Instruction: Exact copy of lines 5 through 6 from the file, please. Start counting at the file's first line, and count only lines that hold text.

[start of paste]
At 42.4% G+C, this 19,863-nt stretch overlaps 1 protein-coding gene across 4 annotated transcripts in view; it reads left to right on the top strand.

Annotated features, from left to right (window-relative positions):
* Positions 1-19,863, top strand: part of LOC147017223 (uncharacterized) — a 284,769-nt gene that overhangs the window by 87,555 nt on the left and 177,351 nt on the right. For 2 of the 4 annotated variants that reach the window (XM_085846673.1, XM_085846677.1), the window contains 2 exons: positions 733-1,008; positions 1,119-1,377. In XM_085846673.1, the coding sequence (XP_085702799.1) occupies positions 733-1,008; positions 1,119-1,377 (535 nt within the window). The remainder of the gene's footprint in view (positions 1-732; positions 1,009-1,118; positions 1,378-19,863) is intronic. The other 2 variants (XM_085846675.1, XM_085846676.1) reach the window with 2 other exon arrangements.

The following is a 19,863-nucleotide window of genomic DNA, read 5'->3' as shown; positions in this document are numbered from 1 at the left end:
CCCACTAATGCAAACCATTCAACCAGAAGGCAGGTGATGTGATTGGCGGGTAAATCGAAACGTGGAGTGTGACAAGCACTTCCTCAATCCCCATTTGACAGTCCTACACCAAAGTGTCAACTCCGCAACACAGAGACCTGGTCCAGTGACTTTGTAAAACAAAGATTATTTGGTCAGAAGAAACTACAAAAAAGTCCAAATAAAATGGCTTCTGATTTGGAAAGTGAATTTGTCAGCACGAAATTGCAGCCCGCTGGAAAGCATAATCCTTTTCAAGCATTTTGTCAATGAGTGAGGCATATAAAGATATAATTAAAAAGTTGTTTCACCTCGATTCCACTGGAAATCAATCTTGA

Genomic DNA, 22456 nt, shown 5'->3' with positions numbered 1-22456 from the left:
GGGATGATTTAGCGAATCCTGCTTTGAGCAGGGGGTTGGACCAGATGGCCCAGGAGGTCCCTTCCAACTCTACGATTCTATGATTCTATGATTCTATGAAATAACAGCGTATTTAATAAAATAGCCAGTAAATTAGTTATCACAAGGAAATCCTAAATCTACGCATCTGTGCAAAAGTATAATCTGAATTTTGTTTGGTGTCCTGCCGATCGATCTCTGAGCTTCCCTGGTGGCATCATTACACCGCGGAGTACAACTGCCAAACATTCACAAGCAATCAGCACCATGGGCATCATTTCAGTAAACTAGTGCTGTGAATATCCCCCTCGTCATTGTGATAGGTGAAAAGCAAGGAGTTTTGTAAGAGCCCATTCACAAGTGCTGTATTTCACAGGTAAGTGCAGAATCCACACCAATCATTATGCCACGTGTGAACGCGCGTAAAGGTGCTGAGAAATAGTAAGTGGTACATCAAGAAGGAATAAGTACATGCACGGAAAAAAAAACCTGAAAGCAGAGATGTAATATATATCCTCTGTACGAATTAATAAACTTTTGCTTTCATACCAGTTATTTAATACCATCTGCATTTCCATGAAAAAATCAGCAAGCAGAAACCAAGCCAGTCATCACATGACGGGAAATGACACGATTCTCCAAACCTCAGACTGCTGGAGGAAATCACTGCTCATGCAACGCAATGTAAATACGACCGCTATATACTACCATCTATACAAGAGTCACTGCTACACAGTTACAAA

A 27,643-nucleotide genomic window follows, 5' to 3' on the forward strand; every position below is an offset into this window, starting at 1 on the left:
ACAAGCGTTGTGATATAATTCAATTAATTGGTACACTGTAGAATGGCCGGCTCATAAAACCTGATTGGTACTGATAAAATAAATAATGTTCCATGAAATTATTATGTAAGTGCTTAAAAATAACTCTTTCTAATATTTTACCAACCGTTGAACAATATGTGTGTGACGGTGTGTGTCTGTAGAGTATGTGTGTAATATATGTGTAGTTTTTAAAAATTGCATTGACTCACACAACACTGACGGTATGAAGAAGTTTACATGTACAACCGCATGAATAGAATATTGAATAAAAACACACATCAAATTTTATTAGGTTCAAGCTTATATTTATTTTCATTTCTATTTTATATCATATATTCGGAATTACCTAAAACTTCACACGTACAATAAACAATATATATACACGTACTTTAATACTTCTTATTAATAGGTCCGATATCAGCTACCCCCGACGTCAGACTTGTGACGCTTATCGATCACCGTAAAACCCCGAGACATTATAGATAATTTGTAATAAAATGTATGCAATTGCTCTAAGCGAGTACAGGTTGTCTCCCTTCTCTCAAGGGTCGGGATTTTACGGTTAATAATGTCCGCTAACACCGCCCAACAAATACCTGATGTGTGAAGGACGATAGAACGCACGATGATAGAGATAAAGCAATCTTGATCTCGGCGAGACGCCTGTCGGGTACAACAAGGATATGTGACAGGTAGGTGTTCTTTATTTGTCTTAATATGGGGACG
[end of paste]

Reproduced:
CCCACTAATGCAAACCATTCAACCAGAAGGCAGGTGATGTGATTGGCGGGTAAATCGAAACGTGGAGTGTGACAAGCACTTCCTCAATCCCCATTTGACAGTCCTACACCAAAGTGTCAACTCCGCAACACAGAGACCTGGTCCAGTGACTTTGTAAAACAAAGATTATTTGGTCAGAAGAAACTACAAAAAAGTCCAAATAAAATGGCTTCTGATTTGGAAAGTGAATTTGTCAGCACGAAATTGCAGCCCGCTGGAAAGCATAATCCTTTTCAAGCATTTTGTCAATGAGTGAGGCATATAAAGATATAATTAAAAAGTTGTTTCACCTCGATTCCACTGGAAATCAATCTTGA

Genomic DNA, 22456 nt, shown 5'->3' with positions numbered 1-22456 from the left: